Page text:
The lovely church and an expectation of the status quo may have increased real estate prices in the neighborhood. Thus, the change in status of the property might cause some current owners to incur losses.

In this case, Ronald Coase suggests that neither party can be identified as a “victim,” even if using a resource injures any other party(s). Compelling the original actor to cease and desist to avoid injuring or imposing costs on someone else will cause injury or losses to the former.

Restoring property rights to the church would allow bargaining with other affected parties and would provide the church a way to determine its destiny. When externalities exist and interested parties can negotiate and trade, they can discover who puts the highest value on using or possessing a resource.

This opens the way for some solutions to the disparate interests of the owners of the church and its neighbors. If the landmark designation is lifted, the neighbors could reveal their values by bidding against the developer or offering to pay the church for the renovation and upkeep.

Or the City could eliminate property tax exemptions for this and all other religious properties. Alternatively, the City could acquire the church grounds and allow it to be converted into an interfaith space or be available for secular community activities.

It could be argued that refusal by City officials to retract the landmark designation might constitute a “taking.” If so, the courts might decide that the church should receive compensation.

Compared to solutions offered by government officials, market-based solutions of negotiation, cooperation, and exchange reflect the diverging interests of all those affected. This claim is based on Public Choice economics, which applies economic analysis in the context of political governance.

Incentives influence the choices that self-interested individuals make, and people want to improve their lot, at least ex ante. Public-sector officials have their own goals and will act in the same self-interested manner as other individuals.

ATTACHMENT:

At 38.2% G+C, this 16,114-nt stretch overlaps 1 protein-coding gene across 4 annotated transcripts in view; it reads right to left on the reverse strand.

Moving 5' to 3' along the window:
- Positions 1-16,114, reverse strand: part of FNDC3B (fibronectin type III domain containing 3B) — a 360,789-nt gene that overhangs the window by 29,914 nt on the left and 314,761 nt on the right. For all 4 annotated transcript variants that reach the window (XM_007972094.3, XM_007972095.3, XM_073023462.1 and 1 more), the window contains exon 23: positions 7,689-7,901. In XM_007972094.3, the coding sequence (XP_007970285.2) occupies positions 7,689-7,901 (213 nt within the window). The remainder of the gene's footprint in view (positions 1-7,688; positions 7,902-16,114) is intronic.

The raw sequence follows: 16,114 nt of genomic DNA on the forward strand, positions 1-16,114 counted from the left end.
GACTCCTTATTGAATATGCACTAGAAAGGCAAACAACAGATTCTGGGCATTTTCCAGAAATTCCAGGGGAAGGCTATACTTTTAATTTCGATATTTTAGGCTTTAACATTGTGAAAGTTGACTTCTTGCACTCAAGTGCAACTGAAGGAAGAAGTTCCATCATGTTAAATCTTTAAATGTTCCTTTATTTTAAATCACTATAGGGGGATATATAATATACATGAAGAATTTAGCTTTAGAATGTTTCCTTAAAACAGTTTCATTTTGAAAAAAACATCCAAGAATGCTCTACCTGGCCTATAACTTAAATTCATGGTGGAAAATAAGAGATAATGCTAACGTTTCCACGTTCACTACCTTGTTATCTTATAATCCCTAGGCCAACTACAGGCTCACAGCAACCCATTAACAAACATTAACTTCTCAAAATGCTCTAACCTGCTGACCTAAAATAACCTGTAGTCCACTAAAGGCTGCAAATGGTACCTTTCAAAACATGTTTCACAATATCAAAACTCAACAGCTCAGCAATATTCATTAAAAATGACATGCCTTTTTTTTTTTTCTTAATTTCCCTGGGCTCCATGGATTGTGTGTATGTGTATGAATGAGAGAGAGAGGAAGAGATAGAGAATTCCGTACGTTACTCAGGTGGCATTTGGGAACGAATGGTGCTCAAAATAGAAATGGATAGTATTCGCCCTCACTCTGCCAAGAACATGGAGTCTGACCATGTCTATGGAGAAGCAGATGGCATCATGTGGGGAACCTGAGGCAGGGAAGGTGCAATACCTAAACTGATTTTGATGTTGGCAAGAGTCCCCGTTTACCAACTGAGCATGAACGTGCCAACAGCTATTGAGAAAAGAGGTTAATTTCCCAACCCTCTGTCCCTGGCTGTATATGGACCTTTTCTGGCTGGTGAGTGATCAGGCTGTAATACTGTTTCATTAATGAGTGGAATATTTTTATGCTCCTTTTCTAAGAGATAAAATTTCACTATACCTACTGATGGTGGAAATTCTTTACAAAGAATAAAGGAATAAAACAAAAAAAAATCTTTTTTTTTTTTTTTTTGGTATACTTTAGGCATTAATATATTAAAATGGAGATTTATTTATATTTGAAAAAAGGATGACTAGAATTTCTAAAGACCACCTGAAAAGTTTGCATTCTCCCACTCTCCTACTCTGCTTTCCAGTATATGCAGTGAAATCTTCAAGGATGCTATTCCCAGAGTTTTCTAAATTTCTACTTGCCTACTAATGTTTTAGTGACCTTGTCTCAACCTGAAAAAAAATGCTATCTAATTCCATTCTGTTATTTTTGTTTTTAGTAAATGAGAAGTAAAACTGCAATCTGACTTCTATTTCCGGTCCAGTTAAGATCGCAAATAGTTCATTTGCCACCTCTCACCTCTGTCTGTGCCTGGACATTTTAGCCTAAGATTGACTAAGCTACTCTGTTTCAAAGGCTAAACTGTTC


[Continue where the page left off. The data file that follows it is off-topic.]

Leaving the fate of the Church to the Landmark Preservation Commission or the mayor’s office would likely reflect the interests and values of individual public-sector actors. They will combine their ideological or partisan attachments with their self-interest in acquiring status, income, or approval.

As Hayek pointed out, public-sector officials cannot acquire the necessary knowledge to identify an “optimal” solution. This knowledge only emerges as part of the market process, when interested actors negotiate and cooperate to decide on the appropriate conditions for the transfer of property rights.

And that leaves us where the discussion began. New York City should restore property rights to the leaders and congregation of West Park Presbyterian Church.

Christopher Lingle

Christopher Lingle

Christopher Lingle is a Visiting Senior Fellow at AIER, Visiting Professor of Economics in the Escuela de Negocios at Universidad Francisco Marroquín in Guatemala, Research Scholar at the Centre for Civil Society (New Delhi), International Political Economic Advisor for the Asian Institute for Diplomacy and International Affairs (AIDIA – Kathmandu), International Senior Fellow at the Property Rights Institute (USA), Senior Fellow at the Center for Market Education (Malaysia), & Senior Visiting Fellow, Advocata (Colombo, Sri Lanka).

His research interests are in the areas of Political Economy and International Economics with a focus on emerging market economies and public policy reform in East and Central Europe, East Asia, Latin America, and Southern Africa.